In essence therefore, there can be no doubt that the latest Budget fulfilled the imperative of fiscal consolidation. It also fulfilled requirements of a certain degree of compassion and resistance to introducing measures that might have an undue dampening effect on overall economic activity. The elephant in the room, however, is whether or not the government will succeed in buying the support of public sector unions for what is a fairly dramatic reduction in their real remuneration over the next three years? In essence they would have to agree to a real pay reduction of almost 10% over that period. Critics will argue that public servants have been fortunate enough to retain their jobs and receive no pay reduction over the past year at a time when many of their counterparts in the private sector have become destitute. Against this, the public sector unions will argue that government has wasted away their potential benefits through corrupt practices over the past decade, whose accumulation has led to a situation where they have had to be dramatic cutbacks in expenditure on social services. The situation is further complicated by the fact that it was these trade unions who form the backbone of support for President Cyril Ramaphosa’s drive to lead the country four years ago and he would therefore hate to disappoint them and lose their support. Already the ire of many of these unions has been raised by the backtracking of the government on a three-year wage agreement reached in 2018, by not granting any pay rise in the final year of that agreement which is the current one. According to Mboweni, negotiations with the unions are set to take place later in the year. In the interim, assessment of the 2021 Budget is likely to remain in a sceptical abeyance until such time as greater clarity and reassurance is reached as to whether or not the state will be able to stick to its commitments. In recent years, one has noted a loss in the relative power of National Treasury in decision-making and the assumption of more power within the Presidency and the Department of Public Enterprises.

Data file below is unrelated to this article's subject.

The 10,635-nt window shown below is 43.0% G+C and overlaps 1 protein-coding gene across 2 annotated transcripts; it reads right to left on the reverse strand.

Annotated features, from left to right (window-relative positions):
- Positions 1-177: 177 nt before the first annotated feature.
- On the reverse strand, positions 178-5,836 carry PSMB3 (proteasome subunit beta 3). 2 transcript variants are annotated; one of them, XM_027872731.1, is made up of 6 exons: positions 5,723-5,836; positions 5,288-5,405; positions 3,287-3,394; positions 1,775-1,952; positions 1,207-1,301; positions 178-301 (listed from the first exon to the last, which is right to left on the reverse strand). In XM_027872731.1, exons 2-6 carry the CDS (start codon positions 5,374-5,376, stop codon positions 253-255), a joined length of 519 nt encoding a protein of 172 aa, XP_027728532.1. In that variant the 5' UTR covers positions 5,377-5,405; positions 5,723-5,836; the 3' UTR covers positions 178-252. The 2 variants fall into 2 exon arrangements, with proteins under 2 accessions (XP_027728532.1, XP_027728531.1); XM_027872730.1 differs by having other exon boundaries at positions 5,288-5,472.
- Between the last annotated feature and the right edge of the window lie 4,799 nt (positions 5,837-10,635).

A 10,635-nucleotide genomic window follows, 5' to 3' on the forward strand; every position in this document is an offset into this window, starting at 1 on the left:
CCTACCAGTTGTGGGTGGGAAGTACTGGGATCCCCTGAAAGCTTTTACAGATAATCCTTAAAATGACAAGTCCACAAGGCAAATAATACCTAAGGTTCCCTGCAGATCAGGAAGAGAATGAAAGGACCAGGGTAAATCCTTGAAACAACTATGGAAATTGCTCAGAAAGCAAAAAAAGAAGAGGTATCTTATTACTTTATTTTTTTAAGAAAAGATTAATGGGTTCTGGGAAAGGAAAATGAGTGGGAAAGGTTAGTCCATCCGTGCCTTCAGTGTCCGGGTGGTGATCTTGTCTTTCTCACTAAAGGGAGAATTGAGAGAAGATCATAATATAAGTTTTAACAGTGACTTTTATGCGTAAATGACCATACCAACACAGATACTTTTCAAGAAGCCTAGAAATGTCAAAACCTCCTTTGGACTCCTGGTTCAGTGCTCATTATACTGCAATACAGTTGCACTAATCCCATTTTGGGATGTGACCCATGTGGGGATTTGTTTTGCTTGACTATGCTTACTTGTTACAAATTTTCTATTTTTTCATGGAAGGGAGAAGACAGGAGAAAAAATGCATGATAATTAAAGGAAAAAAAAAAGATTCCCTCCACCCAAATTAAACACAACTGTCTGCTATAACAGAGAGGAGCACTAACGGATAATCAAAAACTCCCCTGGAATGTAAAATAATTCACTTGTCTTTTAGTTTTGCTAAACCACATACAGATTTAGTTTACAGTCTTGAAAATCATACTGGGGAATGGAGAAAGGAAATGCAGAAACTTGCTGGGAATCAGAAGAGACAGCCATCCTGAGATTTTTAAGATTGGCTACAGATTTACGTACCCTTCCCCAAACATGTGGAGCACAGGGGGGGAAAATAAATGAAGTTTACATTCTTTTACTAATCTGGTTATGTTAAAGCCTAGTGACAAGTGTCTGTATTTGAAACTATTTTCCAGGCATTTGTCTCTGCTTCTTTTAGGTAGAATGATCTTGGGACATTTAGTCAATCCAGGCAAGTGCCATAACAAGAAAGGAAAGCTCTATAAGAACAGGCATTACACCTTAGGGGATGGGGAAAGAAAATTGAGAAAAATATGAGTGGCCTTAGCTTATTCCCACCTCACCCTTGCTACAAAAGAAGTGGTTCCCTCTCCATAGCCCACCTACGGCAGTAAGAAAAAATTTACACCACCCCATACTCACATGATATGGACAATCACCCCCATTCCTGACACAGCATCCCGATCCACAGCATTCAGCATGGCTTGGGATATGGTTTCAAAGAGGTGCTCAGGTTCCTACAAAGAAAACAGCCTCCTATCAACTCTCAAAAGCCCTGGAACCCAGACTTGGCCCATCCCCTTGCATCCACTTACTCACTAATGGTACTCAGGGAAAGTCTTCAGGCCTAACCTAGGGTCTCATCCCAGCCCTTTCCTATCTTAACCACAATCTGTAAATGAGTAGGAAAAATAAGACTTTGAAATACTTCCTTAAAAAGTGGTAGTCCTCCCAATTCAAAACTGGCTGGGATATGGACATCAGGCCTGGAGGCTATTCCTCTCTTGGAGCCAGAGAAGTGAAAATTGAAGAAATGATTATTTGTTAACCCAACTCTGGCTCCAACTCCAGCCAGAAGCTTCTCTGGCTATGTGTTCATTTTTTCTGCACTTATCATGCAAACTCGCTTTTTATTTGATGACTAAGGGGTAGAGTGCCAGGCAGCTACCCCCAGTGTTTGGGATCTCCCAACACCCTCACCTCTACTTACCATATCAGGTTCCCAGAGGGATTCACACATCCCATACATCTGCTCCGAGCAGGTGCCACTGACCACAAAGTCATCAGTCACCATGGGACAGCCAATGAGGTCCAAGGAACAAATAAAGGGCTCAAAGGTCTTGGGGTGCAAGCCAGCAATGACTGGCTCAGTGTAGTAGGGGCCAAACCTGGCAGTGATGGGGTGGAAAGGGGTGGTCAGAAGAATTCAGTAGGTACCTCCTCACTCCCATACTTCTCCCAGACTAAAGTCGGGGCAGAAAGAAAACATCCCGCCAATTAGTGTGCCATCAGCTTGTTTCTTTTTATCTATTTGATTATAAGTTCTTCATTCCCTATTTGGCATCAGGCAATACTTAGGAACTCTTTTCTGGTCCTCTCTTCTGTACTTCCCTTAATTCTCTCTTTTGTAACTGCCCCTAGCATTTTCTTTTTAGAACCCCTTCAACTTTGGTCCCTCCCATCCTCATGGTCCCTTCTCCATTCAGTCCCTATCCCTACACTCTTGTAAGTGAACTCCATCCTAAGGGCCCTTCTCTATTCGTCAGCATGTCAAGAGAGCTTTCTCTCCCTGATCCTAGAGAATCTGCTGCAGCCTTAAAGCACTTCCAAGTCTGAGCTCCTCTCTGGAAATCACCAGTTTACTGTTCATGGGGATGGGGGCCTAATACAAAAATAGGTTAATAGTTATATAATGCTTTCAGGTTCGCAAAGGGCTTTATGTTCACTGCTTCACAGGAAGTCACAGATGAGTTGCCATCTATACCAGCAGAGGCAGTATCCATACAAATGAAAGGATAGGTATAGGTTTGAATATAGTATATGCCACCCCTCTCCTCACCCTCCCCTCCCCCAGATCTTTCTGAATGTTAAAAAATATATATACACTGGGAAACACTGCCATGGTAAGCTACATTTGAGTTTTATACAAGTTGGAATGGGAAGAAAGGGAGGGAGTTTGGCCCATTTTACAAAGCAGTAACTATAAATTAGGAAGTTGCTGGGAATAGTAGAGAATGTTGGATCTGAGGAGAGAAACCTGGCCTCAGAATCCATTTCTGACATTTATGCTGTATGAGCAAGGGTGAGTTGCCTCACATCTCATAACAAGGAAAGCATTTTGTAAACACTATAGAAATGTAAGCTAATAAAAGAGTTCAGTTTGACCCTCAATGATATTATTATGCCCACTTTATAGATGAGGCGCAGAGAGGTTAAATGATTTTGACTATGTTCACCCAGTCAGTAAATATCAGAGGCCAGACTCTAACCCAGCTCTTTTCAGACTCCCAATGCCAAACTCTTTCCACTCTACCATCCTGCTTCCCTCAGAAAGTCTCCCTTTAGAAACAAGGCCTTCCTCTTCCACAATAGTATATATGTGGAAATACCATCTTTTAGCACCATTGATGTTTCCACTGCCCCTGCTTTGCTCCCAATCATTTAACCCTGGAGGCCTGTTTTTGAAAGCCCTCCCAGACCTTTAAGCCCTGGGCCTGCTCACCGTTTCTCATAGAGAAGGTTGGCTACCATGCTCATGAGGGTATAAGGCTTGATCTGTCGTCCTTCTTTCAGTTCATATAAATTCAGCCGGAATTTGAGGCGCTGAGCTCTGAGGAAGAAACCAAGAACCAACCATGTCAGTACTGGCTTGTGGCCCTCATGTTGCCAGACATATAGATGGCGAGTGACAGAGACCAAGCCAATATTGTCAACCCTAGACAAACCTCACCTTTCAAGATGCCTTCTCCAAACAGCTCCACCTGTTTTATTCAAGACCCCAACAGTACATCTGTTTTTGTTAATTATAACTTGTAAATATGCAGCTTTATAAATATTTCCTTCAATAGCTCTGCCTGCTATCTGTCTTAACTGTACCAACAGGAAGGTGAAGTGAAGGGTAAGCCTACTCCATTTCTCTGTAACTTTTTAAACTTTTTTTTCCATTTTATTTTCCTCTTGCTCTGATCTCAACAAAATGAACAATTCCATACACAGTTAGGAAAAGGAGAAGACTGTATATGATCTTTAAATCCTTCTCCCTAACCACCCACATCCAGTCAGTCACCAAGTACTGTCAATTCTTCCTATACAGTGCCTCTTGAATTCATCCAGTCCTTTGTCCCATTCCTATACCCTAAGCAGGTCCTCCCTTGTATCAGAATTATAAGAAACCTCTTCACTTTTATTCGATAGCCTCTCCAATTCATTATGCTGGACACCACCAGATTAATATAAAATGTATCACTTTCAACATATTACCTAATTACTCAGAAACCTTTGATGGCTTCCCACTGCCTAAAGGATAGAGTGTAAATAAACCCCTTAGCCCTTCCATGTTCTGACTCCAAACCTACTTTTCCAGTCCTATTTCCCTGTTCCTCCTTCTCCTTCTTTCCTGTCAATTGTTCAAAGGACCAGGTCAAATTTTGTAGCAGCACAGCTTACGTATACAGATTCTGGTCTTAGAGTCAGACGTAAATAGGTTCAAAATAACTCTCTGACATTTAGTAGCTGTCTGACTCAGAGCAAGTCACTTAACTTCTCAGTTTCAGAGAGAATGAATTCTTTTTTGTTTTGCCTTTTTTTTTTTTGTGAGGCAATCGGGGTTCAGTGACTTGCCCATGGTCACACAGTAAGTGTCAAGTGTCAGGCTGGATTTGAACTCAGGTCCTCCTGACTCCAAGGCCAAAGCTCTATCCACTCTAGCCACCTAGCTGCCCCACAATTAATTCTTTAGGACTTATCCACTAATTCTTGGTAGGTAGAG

The Rand and bond market seemed to receive the Budget reasonably favourably, with a slight appreciation in values following the Budget, but many of these gains were subsequently unwound. Very soon credit ratings agencies will assess the Budget themselves with their own reviews and determine whether or not to downgrade the credit rating on South African government bonds still further and deeper into junk status. Market reaction in that regard appears to have been relatively indifferent. Nonetheless, one suspects that one or two of the three main ratings agencies might still see fit to downgrade the country’s credit rating on the basis of a lack of credibility in the government’s ability to withstand the demands of the unions. Fortunately, the dominance of domestic currency and bond markets by international financial sentiment could well provide ongoing support for domestic financial assets in the short term notwithstanding the scepticism likely to continue prevailing for some time regarding the credibility of what superficially appear to be favourable budgetary parameters. One needs to reflect on the fact that notwithstanding the reduction in borrowing requirement compared with four months ago, the country continues to face a horrific increase in its public debt in coming years. None other than Mboweni himself reiterated this point in his budget speech. The prospect of a default on government debt in the longer term cannot be entirely ruled out notwithstanding a seemingly valiant attempt at a stay of execution from a short-term perspective implicit in this latest Budget. The principal way in which the country can avoid such a cataclysmic outcome is to embark upon necessary structural reforms to fight corruption, implement infrastructural projects, fix state-owned enterprises, embark upon massive and appropriately directed educational upliftment, reduce overregulation to encourage small business activity, widen the net for private power producers to enter the market to produce electricity, introduce broadband spectrum to reduce costs of digital communication and improve the capacity of the state, especially at municipal level. Addressing these issues could well reverse the downward trend in South Africa’s economic growth experience over the past decade and start lifting tax revenues in such a way as to limit the size of deficits and reverse the rising trend of public debt. For such objectives to be achieved, factional battles within the ruling party need to be overcome.